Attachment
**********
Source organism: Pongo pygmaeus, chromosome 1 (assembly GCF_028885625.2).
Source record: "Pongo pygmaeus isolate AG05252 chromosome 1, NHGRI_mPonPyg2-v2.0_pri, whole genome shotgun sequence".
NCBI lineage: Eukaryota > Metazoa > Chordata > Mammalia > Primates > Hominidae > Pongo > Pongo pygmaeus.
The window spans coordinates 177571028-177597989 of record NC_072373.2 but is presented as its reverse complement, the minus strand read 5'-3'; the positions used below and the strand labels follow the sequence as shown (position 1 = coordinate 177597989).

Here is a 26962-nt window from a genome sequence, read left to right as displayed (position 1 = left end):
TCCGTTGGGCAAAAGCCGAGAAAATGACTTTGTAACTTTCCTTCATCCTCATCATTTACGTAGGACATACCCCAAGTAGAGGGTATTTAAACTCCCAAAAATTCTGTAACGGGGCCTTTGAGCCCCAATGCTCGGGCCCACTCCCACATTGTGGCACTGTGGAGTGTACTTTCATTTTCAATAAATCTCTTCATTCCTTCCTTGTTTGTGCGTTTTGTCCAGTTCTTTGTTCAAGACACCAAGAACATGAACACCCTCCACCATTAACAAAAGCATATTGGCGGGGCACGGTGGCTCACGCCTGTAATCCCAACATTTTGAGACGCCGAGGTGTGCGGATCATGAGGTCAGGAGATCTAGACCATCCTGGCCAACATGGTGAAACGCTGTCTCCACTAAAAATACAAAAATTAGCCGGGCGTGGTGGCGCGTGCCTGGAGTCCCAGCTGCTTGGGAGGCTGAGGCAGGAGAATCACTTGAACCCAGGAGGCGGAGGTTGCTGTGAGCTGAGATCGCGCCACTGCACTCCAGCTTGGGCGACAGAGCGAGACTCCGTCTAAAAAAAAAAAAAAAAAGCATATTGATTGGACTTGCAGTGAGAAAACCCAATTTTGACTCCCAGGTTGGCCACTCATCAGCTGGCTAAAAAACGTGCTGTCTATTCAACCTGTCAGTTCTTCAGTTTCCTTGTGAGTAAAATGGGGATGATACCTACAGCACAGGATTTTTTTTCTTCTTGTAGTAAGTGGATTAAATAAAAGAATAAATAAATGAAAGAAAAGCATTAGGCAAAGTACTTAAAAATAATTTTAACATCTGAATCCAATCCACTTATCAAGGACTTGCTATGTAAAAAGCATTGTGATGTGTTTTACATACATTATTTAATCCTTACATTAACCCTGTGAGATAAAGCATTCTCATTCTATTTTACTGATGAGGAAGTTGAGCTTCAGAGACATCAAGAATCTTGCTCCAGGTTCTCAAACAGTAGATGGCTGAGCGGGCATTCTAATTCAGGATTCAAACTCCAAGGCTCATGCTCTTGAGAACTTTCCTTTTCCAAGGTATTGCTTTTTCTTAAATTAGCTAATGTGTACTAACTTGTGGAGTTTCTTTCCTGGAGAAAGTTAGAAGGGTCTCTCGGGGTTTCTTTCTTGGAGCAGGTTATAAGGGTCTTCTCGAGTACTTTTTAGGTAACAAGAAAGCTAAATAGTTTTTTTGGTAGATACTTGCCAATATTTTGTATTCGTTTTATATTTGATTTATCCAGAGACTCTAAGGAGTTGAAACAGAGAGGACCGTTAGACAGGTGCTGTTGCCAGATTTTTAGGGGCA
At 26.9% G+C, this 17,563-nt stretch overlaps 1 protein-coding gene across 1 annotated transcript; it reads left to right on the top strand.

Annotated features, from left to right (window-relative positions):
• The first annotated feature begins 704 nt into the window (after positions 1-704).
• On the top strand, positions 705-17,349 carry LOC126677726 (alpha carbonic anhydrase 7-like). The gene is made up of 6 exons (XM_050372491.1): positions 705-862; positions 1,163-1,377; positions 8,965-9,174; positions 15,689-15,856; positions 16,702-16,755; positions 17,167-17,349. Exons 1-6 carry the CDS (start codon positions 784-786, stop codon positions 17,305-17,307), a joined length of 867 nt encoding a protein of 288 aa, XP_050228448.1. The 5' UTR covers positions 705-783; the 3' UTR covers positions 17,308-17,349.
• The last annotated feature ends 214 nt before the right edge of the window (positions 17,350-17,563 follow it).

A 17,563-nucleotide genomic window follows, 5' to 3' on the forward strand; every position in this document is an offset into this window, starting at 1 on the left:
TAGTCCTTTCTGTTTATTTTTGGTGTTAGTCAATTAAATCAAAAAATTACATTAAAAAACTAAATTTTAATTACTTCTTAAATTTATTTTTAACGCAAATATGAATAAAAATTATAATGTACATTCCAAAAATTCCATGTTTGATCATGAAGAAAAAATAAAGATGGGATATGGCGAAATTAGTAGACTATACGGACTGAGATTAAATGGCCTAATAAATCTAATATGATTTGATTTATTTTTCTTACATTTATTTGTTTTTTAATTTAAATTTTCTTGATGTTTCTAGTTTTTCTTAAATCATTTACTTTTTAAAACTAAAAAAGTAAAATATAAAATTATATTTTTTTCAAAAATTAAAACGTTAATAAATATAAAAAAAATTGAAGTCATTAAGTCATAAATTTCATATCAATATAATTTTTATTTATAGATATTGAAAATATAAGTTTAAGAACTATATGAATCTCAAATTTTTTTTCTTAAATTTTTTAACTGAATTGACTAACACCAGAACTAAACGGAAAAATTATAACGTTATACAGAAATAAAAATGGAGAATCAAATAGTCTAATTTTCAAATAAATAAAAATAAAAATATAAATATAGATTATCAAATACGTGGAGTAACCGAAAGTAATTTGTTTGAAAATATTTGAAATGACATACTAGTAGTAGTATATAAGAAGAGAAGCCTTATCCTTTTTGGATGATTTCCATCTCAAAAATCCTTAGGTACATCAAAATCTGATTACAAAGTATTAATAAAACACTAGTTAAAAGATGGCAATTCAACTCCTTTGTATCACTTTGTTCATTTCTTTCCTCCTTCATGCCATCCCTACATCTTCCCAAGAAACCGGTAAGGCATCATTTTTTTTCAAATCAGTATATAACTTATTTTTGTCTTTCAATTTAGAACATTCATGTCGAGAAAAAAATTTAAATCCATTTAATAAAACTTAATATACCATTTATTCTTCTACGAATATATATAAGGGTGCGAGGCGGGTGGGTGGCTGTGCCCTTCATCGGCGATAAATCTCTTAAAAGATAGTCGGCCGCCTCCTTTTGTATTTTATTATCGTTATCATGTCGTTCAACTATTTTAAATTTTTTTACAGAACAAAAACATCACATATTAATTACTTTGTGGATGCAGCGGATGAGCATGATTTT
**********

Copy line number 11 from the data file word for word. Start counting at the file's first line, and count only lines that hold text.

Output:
• The last annotated feature ends 214 nt before the right edge of the window (positions 17,350-17,563 follow it).